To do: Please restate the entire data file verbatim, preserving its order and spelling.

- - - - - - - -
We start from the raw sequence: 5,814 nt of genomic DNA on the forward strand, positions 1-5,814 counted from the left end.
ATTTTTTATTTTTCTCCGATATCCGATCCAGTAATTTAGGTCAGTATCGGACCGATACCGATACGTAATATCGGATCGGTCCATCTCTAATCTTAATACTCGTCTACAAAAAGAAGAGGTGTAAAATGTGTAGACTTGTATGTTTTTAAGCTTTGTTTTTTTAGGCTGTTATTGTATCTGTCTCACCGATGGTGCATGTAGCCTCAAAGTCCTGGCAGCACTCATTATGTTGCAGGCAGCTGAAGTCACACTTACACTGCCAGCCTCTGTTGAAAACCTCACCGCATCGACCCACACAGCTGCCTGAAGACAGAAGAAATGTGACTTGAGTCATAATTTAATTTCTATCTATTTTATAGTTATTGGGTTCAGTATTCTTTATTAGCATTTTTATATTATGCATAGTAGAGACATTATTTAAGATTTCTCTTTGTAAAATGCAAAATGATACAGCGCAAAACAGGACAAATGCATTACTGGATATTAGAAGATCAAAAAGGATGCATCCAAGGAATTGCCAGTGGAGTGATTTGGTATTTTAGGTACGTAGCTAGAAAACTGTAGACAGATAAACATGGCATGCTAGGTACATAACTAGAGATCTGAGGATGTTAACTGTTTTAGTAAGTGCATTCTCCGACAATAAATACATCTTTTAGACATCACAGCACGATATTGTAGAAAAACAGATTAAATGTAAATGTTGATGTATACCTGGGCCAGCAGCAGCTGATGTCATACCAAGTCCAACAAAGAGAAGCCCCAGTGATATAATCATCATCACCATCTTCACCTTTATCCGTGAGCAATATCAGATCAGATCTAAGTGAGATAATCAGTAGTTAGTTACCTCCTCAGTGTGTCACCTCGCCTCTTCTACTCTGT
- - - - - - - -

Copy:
We start from the raw sequence: 5,814 nt of genomic DNA on the forward strand, positions 1-5,814 counted from the left end.
ATTTTTTATTTTTCTCCGATATCCGATCCAGTAATTTAGGTCAGTATCGGACCGATACCGATACGTAATATCGGATCGGTCCATCTCTAATCTTAATACTCGTCTACAAAAAGAAGAGGTGTAAAATGTGTAGACTTGTATGTTTTTAAGCTTTGTTTTTTTAGGCTGTTATTGTATCTGTCTCACCGATGGTGCATGTAGCCTCAAAGTCCTGGCAGCACTCATTATGTTGCAGGCAGCTGAAGTCACACTTACACTGCCAGCCTCTGTTGAAAACCTCACCGCATCGACCCACACAGCTGCCTGAAGACAGAAGAAATGTGACTTGAGTCATAATTTAATTTCTATCTATTTTATAGTTATTGGGTTCAGTATTCTTTATTAGCATTTTTATATTATGCATAGTAGAGACATTATTTAAGATTTCTCTTTGTAAAATGCAAAATGATACAGCGCAAAACAGGACAAATGCATTACTGGATATTAGAAGATCAAAAAGGATGCATCCAAGGAATTGCCAGTGGAGTGATTTGGTATTTTAGGTACGTAGCTAGAAAACTGTAGACAGATAAACATGGCATGCTAGGTACATAACTAGAGATCTGAGGATGTTAACTGTTTTAGTAAGTGCATTCTCCGACAATAAATACATCTTTTAGACATCACAGCACGATATTGTAGAAAAACAGATTAAATGTAAATGTTGATGTATACCTGGGCCAGCAGCAGCTGATGTCATACCAAGTCCAACAAAGAGAAGCCCCAGTGATATAATCATCATCACCATCTTCACCTTTATCCGTGAGCAATATCAGATCAGATCTAAGTGAGATAATCAGTAGTTAGTTACCTCCTCAGTGTGTCACCTCGCCTCTTCTACTCTGT